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Sisters seek help for sweet baby Riley (update)

As you’ve seen in previous posts (11/7/07 and 1/18/08), I’ve been keeping up-to-date on Riley and have been letting all my blogger friends know what’s going on.

As posted by Matthew Van Dongen, in St. Catharines Standard, the fundraiser for Riley raised $16K!!!

We wish Riley and his family best wishes!

Fundraiser for autistic boy raises $16K

Stacey Marazzo already had the inspiration and determination necessary to learn how to treat her son Riley’s autism.

Now she has the money, too.

The Marazzo family raised more than $16,000 towards a home-based treatment program for their 20-month-old son at a weekend fundraiser.

That will enable the St. Catharines mom to head to Massachusetts next month to train in the Son-Rise Program at the Autism Treatment Center of America.

“It was a fantastic event. We had to have had more than 400 people out,” said Marazzo of the fundraising party, which featured musical acts Flat Broke and John Boyd at the Armenian Community Centre.

“There were plenty of people we knew, but quite a few who just heard our story and wanted to help.”

Little Riley had already been diagnosed with several congenital heart defects and endured open-heart surgery before recently being diagnosed with autism.

Autism is a brain development disorder that can impair social interaction and communication and cause repetitive behaviour, often starting before a child is three years old.

The Marazzos were told early treatment was critical — but the waiting list for government-subsidized treatment was two years.

Private, similar treatment would have cost more than $50,000, according to the family’s research.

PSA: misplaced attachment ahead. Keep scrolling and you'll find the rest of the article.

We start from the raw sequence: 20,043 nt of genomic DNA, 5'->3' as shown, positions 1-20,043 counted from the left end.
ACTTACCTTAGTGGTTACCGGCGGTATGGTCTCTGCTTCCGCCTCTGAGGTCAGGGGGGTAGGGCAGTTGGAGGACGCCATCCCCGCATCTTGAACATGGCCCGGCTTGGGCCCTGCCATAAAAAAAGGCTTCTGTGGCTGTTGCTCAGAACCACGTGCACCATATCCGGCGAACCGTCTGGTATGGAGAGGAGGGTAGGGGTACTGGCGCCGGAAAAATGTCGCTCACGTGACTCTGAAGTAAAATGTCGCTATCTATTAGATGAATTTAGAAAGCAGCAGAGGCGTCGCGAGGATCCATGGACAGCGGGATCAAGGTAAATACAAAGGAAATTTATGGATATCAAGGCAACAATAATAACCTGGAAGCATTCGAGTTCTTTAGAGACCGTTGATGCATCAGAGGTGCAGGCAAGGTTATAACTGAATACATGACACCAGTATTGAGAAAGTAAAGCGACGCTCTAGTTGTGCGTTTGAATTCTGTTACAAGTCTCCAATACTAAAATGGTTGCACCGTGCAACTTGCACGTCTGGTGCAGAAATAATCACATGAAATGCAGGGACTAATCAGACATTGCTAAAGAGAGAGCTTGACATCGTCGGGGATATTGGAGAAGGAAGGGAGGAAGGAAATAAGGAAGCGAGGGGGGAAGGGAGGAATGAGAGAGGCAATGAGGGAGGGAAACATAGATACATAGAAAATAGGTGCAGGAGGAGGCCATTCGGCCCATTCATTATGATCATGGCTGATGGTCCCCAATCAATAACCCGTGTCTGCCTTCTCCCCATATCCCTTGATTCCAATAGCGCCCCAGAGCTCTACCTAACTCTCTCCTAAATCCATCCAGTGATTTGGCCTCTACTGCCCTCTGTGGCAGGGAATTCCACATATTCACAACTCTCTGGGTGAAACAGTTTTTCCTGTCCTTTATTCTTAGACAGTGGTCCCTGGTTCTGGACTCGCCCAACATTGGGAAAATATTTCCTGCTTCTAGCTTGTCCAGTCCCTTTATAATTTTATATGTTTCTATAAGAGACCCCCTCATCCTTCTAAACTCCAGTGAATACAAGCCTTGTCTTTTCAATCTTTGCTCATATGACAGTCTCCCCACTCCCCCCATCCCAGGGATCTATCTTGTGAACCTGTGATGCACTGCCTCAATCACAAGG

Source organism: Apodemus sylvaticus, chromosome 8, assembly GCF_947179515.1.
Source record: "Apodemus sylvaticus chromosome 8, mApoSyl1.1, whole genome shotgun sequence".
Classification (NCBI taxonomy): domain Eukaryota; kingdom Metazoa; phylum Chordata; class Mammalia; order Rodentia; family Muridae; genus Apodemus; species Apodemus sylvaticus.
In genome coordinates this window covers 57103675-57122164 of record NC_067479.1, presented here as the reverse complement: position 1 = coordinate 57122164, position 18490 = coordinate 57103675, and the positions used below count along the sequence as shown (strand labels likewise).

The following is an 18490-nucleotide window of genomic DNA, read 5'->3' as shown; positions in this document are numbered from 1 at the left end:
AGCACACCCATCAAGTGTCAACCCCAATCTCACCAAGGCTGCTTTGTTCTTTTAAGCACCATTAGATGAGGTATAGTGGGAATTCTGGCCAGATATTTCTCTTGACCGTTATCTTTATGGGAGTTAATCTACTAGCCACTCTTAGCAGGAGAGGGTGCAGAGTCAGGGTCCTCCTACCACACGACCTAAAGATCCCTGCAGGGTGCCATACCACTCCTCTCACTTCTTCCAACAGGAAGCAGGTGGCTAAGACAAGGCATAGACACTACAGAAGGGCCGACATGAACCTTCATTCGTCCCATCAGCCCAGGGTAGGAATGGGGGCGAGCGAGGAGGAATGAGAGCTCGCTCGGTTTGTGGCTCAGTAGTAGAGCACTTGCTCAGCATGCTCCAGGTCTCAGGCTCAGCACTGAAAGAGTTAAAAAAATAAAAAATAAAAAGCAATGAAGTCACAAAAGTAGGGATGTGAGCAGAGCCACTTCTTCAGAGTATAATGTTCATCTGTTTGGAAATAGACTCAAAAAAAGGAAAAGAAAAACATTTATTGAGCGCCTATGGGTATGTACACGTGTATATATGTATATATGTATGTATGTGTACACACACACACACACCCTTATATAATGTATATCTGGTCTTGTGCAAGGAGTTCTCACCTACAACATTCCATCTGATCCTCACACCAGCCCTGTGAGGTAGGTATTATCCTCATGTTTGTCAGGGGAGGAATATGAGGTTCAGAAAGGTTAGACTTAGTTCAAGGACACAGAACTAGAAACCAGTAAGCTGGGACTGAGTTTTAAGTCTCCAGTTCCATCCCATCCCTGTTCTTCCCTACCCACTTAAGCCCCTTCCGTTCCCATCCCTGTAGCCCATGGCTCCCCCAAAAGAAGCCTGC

The Standard told the family’s story earlier this month, including their discovery of a U.S.-based treatment parents could learn, then bring home.

The Son-Rise program has passionate supporters and detractors on the Internet, but Marazzo said she’s confident in the track record of the parent-created treatment.

“It’s totally based in love,” she said. “And it’s something I’ll be totally involved in.”

Marazzo said she’ll need about $18,000 to cover three, one-week training sessions spread throughout this year, including travel.

The money will also help build a specialized playroom that Marazzo and other volunteers will use to help Riley.

The fundraiser brought in more than $16,000, she said, “and it keeps trickling in.”

“Everyone has been so wonderful, so helpful,” she said.

“There’s still a lot of work to do, but it’s worth it. I have my inspiration, and he’s doing great.”

Sisters seek help for sweet baby Riley (cont.)

Bloggers, We had a blog entry a few weeks back about Riley. Here is a follow-up story and a way we can also help!

On Jan. 19, they’re hosting a 7:30 p.m. fundraising party featuring the music of Flat Broke and John Boyd at the Armenian Community Centre on Martindale Road. Tickets are only $ 5.00 at the door. More information at Friends of Riley on Facebook. It’s also a place to gather donations and a forum for support.


Here is the article in St. Catharines Standard about Riley.

Sisters seek help for sweet baby Riley

Here is an article about clients of mine (Tom & Stacey Marazzo) with their son Riley and his daily battle with Autism. This article was recently published in the St. Catharines Standard.



Stacey Marazzo and her sister Niki Moore are hoping to raise funds to help Stacey’s son Riley with his treatment for autism. Niki sells jewelry made by Stacey at her In Touch day spa in Virgil.

Penny Coles
Local Features – Saturday, November 03, 2007 Updated @ 4:58:31 PM

Niki Moore has successfully created an elegant, tranquil atmosphere at her In Touch Day Spa in Virgil, and the jewelry she displays, also elegant, seems like a natural extension of a business with an intended goal of pampering its clients.

The story behind the jewelry, however, has nothing to do with pampering, but is instead a story of a mother’s attempt to help her very special little boy.